Exploring Zim’s electoral institutions

Dumisani Muleya

LAST week, several Zimbabwean journalists, including myself, attended an election seminar at the Johannesburg-based Institute for the Advancement of Journalism in preparation for Zimbabwe&#82

17;s general election.


A senior official of the Electoral Institute of Southern Africa voiced grave concern about Zimbabwe’s flawed electoral system. He said although the media had helped to expose Zimbabwe’s repression, human rights abuses and misrule, it had not done much in-depth coverage on the electoral process.


He said the media should provide comprehensive coverage to make a clear and compelling case for reform in Zimbabwe and, in the process, deny regional leaders such as President Thabo Mbeki an opportunity to claim elections could be free and fair under current conditions.


True to form, the journalists reacted defensively, saying they were doing their work effectively. One said Mbeki’s position on Zimbabwe was not really influenced by lack of information, but by his own political designs, whatever they were. In view of this, I felt it might be useful to explore Zimbabwe’s institutional arrangements and electoral process in general ahead of the March 31 poll.


Elections are not just a function of the range and quality of liberties guaranteed voters by the constitution, but are also defined by the overall institutional framework within which they take place. Studies have shown that voters’ behaviour is largely influenced by their institutional and sociological environment. The question of whether a country is democratic or not is ultimately settled by the quality of its electoral system.


The primary legislation governing the conduct of elections in Zimbabwe dates back to the pre-independence Electoral Act of 1979. Even though the Act has been amended many times, its foundation remains. Five principal bodies run elections: — the Delimitation Commission, the Electoral Supervisory Commission (ESC), the Election Directorate; the registrar-general of elections’ office, and the newly formed Zimbabwe Electoral Commission.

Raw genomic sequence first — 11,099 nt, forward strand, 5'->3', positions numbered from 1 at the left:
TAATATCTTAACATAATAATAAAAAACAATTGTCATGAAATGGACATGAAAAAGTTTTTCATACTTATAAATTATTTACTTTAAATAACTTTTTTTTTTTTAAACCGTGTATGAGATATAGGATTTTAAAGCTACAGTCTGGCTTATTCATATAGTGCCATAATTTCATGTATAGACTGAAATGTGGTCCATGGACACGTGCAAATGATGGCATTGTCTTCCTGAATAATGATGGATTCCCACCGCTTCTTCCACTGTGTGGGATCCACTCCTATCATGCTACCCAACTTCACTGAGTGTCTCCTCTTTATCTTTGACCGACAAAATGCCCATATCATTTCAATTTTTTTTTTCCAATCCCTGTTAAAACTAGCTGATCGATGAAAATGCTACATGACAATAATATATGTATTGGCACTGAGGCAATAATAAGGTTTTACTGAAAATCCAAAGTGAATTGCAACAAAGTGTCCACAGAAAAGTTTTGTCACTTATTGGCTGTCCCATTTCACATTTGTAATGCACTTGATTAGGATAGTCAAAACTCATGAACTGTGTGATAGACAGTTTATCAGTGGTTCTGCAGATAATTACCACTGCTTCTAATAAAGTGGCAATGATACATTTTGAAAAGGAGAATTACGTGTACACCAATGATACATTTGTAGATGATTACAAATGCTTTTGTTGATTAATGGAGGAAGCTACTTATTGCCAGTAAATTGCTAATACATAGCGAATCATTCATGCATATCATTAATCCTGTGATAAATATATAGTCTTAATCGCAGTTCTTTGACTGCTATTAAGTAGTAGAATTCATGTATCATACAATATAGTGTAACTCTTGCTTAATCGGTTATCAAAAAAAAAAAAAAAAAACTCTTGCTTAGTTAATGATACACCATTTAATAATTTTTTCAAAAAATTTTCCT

The Delimitation Commission and the ESC are constitutional, while the other three are statutory bodies. The people who serve on these bodies are appointed by President Robert Mugabe, directly and indirectly. Some are public servants vulnerable to all sorts of political pressures. Others are simply ruling party functionaries.


The Delimitation Commission delineates the boundaries of the 120 constituencies. Its members are appointed by Mugabe and report to him. It has often been accused of gerrymandering and is facing this accusation now. This followed its recent reduction, by four, of constituencies in areas controlled by the opposition Movement for Democratic Change.


It increased them by the same number in regions where the ruling Zanu PF dominates. The ESC “supervises” the registration of voters and conduct of general elections. It “comments” on proposed electoral laws and reports to Mugabe “as it thinks fit”.


It is, in theory, an independent body because, in terms of the constitution, it “shall not, in the exercise of it functions, be subject to the direction or control of any person or authority”.


However, all its members are appointed by Mugabe in consultation with the pro-government Judicial Services Commission and the speaker of parliament, a member of Zanu PF. But the most serious weakness of the body is not its composition, but its lack of executive authority to fulfil its mandate. This is made worse by the fact that it is staffed with pro-Zanu PF people. In reality, the ESC is just a rubber stamp.


The Election Directorate co-ordinates activities of government ministries and departments on the delimiting of constituencies, voter registration and other related matters. Its chairman is appointed by Mugabe “for his ability and experience in administration or his professional qualifications”. The other members include the registrar-general, who is thoroughly discredited and works under the home affairs minister, and between two and 10 members chosen by the justice minister.


This means it is Zanu PF-controlled. The registrar-general’s office, which compiled the current controversial voters’ roll, works under the home affairs ministry and is run by public servants, making it politically exposed.


Mugabe blocked the Southern African Development Community technical team of lawyers from assessing Zimbabwe’s legal and institutional framework because it would have shown the electoral system to be flawed and incapable of supporting free and fair elections. Coupled with well-documented violence and intimidation, Zimbabwe’s weak electoral system makes it impossible to hold genuine elections.


*This article also appeared in BusinessDay.

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